London Neurosurgery During the COVID-19 Pandemic
Society of British Neurological Surgeons (SBNS) Council
Consultant Neurosurgeon & Clinical Lead Neurosurgery
Kings College Hospital, London, UK
Neurosurgery services in London, like all health services in the UK, were severely affected due to the rapid advance of the COVID-19 virus. The coming “tsunami” was clear for all to see but preparations at the government level were not at first as urgent or focused as they should have been. As a result, when the epidemiology prediction models finally reversed the policy, we were faced as clinicians and departmental leads, with a rapidly evolving situation that demanded immediate changes in practice, with guidance, critical elements of which were of “questionable” validity.
As a unit (Kings), and as a network of sister units in London covering a population of approximately 15 million, with the highest incidence of COVID-19 cases nationally, we had to adapt, literally overnight, and try to balance four main challenges. First, the fact that London was facing a much more advanced and rapid peak of cases than the rest of the country. Second, our primary duty to all our non-urgent or less-urgent patients who were expecting to be treated. Third, our response to those emergencies which were expected to continue arriving. Last but not least, our duty and pastoral care to our colleagues and staff that had to continue working in completely unfamiliar and rather scary circumstances (PPE, tests, misinformation, etc) and were struggling to keep up with demand.
Of course, each unit followed their internal processes and responded to their own specific conditions. We at Kings were very proactive in setting out pathways based on carefully reviewed evidence. We worked closely with our nursing staff who went beyond anything their training had prepared them for, empowered the specialist physicians working in our department and followed their advice, took early control of the on-call process, and led from the frontline with clear protocols that allowed a significant proportion of our staff to be redeployed into the massivelyexpanded intensive care setting. At the same time, we maintained a consultant-delivered emergency rota. What proved to be very important and ultimately successful, was the fact that we managed to carry with us all, colleagues and staff, and strengthen our coherence as a department.
As everywhere, we made use of the suddenly abundant information technology (IT) that allowed us to communicate more effectively than ever before and maintain contact with some of our patients as well. Virtual groups of similarly-minded neurosurgeons formed across London and nationally, almost organically, and coordinated responses and managed the often poorly thought out central initiatives. This is a process that is ongoing and we hope it will lead to better neurosurgical services for this great metropolis.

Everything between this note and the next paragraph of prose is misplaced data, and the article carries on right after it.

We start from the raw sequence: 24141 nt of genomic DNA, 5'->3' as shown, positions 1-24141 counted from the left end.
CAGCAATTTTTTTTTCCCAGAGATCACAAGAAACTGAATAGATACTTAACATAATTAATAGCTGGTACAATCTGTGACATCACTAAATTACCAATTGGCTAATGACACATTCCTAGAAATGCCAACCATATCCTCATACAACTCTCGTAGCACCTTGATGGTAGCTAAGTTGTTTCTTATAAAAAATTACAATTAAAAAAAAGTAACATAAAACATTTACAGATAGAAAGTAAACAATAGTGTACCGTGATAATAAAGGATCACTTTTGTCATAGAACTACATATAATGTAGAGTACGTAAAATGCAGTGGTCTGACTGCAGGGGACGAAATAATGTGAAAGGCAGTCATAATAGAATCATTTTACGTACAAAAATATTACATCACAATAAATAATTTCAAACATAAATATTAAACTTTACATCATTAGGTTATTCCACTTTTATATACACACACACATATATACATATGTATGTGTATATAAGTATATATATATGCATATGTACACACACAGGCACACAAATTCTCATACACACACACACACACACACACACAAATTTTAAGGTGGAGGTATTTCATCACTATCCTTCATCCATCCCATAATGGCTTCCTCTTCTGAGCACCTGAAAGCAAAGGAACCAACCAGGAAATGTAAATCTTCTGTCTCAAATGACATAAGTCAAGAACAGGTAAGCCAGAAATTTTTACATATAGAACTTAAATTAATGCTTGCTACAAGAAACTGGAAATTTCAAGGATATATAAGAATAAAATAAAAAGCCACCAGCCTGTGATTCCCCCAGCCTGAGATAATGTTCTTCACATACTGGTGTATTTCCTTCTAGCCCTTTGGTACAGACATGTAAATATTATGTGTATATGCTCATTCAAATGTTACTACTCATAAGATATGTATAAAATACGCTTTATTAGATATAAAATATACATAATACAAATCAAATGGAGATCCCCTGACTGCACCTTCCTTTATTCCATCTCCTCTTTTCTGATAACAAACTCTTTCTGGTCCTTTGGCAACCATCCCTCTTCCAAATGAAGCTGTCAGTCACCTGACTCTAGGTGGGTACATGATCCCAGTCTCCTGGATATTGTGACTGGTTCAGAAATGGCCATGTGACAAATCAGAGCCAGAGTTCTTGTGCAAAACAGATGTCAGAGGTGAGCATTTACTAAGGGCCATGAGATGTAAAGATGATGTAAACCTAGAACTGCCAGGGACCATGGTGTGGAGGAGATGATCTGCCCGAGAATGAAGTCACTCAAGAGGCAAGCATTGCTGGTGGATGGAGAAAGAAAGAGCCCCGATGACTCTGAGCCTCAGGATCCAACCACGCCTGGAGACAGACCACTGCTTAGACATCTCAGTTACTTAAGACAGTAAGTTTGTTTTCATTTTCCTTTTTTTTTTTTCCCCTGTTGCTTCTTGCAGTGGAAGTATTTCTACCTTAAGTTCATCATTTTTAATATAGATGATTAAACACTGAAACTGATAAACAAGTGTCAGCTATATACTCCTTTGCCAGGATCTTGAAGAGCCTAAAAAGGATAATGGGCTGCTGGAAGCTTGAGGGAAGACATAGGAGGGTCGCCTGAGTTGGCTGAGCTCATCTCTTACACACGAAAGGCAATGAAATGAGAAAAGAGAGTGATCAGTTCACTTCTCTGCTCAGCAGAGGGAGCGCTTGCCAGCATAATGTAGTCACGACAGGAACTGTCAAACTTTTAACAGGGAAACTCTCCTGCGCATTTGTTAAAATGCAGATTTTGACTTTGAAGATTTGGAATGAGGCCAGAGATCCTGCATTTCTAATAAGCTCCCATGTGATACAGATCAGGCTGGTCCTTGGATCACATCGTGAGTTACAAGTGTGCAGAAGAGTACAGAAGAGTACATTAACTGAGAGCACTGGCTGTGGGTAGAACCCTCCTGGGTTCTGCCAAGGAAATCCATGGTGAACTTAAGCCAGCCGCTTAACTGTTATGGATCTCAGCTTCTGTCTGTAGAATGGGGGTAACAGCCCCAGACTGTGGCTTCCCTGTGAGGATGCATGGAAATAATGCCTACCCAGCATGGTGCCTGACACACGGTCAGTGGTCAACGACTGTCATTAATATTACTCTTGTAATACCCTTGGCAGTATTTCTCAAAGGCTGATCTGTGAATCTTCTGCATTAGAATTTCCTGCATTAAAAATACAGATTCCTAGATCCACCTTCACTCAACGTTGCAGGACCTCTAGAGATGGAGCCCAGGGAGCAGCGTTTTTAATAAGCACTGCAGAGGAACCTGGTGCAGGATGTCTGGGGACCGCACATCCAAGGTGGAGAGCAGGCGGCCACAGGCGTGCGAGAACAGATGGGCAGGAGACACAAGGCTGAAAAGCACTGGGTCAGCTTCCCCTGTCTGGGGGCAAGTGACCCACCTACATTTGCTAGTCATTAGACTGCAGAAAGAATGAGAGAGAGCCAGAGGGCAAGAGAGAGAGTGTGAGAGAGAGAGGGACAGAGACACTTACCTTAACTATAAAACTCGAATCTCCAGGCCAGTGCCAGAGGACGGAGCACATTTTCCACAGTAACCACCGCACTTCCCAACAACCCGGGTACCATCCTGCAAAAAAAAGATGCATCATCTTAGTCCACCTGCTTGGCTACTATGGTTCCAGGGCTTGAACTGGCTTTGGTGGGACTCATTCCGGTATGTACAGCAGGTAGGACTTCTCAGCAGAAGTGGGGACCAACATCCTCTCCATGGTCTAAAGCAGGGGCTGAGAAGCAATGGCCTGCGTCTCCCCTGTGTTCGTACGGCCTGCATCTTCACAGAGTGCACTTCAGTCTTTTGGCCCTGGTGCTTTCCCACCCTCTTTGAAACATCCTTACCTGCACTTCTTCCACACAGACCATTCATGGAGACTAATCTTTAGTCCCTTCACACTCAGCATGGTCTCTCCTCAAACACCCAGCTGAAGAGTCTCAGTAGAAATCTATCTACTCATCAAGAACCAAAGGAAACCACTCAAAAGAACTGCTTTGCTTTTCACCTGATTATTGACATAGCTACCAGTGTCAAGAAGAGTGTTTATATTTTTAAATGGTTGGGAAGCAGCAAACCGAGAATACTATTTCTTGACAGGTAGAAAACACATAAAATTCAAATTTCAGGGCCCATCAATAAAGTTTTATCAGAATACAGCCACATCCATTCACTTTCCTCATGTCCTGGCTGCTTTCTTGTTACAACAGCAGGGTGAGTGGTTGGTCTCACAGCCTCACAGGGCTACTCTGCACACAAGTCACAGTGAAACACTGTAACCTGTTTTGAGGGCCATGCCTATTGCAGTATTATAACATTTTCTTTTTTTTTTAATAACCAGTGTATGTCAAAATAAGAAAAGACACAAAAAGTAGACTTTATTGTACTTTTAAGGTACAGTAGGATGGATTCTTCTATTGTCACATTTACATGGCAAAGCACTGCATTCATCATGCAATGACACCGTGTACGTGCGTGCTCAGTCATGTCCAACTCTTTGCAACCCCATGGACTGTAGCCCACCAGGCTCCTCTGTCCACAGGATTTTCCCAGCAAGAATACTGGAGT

Above all, what became very clear is the amazing resilience of the National Health Service (NHS). The dire predictions of hospitals being overwhelmed, with physicians at their wits end, were avoided. The intensive care capacity expanded immediately while the private sector made all its resources available to the NHS. In London it allowed the formation of cancer “hubs” that coordinated continuing surgery on cancer patients (including brain tumours) outside the acute hospitals with strict isolation and testing protocols. Again, the wholehearted involvement of neurosurgeons insured that the processes were equitable across all specialties and ultimately allowed the vast majority of patients to receive the care they needed.
Neurosurgery in London, as well as throughout the UK, is now recovering from the receding onslaught. The recovery phase is proving tedious and with a lot of difficulties. A proactive approach to stay ahead of the hospital challenges (COVID-19 free areas, corridors, theatres, staff etc) will ensure a successful, albeit slow, return to normality. There are a lot of planned reconfigurations of the way we deliver neurosurgical care, some out of true necessity, some as an opportunity presenting itself.
We are hopeful that the qualities and ethos of everyone working in public health care that have proven so successful in dealing with this pandemic will continue to inform the way forward. For many of us the greatest lesson learned has been that decisions need to be made by front line clinical leaders who are engaged with their multidisciplinary teams and not by health care managers and strategists who are divorced from clinical care. Continued collaboration with private health care providers, establishment of clear protocols, and provision of appropriate resources will allow London and UK Neurosurgery to continue to flourish.